Aaron Willard cross-banded mahogany tall case clock featuring a rocking ship dial and a Revere set up label. YY60.

This important cross-banded mahogany cased tall clock was made by Aaron Willard of Boston, Massachusetts. This example features an automated dial in the form of a rocking ship and the Clockmaker’s original set up label printed by Paul Revere.

This is a classic Boston example. This case exhibits excellent long narrow proportions constructed by the Roxbury school of cabinetmakers. This case features excellent mahogany wood selections, cross-banding and a period finish. It measures approximately 8 feet 3.5 inches or 99.5 inches tall to the top of the center finial, 20 inches wide and almost 10 inches deep. The dial measures the standard 13 inches across.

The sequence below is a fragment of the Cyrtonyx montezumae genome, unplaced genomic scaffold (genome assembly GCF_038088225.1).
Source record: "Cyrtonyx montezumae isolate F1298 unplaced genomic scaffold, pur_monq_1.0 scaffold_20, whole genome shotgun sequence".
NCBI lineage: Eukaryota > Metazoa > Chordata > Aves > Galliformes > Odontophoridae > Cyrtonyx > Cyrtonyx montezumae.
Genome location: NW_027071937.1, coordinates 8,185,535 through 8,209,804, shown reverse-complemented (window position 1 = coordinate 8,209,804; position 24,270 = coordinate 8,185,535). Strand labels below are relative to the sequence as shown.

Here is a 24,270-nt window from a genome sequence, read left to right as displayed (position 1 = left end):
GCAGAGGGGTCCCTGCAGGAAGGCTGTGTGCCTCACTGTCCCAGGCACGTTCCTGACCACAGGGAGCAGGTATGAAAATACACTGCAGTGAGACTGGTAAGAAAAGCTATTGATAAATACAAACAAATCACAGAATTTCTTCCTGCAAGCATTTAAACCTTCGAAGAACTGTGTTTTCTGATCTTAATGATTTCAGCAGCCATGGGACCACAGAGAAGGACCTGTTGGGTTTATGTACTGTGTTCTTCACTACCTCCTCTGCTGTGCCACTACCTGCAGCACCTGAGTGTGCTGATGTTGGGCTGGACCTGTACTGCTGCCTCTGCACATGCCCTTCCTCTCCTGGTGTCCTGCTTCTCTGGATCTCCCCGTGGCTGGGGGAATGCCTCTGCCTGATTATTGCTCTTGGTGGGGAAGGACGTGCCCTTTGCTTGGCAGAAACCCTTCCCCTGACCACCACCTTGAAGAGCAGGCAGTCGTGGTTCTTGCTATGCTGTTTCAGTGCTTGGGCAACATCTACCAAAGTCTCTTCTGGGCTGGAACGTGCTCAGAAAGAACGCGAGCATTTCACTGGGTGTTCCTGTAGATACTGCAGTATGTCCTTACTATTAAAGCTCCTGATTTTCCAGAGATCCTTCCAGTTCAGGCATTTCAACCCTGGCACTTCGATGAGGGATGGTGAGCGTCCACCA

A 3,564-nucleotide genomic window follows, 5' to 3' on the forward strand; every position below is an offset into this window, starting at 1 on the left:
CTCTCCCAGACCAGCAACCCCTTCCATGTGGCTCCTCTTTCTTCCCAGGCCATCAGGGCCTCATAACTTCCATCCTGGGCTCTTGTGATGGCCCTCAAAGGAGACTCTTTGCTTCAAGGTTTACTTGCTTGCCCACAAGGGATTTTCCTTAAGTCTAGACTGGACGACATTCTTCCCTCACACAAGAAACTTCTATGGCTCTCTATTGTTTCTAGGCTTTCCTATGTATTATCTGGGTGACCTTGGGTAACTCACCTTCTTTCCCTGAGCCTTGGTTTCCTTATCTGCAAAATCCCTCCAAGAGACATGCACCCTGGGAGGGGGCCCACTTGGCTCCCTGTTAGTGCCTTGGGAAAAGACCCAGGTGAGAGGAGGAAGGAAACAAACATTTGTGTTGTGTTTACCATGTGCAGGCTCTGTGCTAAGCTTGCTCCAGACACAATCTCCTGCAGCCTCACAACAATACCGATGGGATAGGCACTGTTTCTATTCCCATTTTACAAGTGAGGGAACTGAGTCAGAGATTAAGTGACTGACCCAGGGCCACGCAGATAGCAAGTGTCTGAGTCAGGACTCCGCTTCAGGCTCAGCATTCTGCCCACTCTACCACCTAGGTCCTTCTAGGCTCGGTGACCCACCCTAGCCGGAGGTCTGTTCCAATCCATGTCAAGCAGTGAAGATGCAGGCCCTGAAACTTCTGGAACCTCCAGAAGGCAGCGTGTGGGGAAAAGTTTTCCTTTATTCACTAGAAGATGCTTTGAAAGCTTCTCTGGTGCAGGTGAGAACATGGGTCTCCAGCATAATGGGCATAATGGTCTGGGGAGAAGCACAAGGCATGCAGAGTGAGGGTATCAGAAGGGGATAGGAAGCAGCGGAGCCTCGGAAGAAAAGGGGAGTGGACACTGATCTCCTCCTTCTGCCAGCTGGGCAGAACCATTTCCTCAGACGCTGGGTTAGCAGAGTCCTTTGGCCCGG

This mahogany case stands on four nicely formed flared French feet. The feet and drop apron are visually separated from the base with the application of a delicate applied molding. The base panel is cross-banded in mahogany and features an excellent selection of crotch mahogany veneer. This panel is positioned in a vertical format. The rectangular waist door is constructed in a similar manner. The outer edge is fitted with an applied molding that frames the door. One would open this door in order to gain access to the inside of the case. Here, the original wooden pendulum rod, brass faced bob, rating nut and the two red painted or Japanned tin can weights. On the back of this door is the Maker's set up label. This is the version that is associated as being engraved by the American Patriot, Paul Revere. This is also the version that instructs the buyer to "put clock in case." This suggests that this example was shipped away from the Boston area and that the case and movement were packed separately. Very few Willard clocks retain their original set up labels and as a result, this is a wonderful and important additional detail. The sides of the waist or case are fitted with boldly reeded quarter columns. These terminate in brass quarter capitals. The bonnet features traditional New England style pierced and open fret work design. This is supported by three reeded and capped plinths. Each plinth is surmounted by a brass finial. The finials are cast in brass and are in the form of an urn and an American eagle is perched atop of the urn. The eagle is clutching a sprig of holly in its beak. Fully turned and reeded bonnet columns visually support the upper bonnet molding. They are mounted in brass capitals and are free standing. The sides of the bonnet are fitted with rectangular shaped side lights that are fitted with glass. The arched bonnet door is fitted with glass and opens to access the colorfully painted iron dial.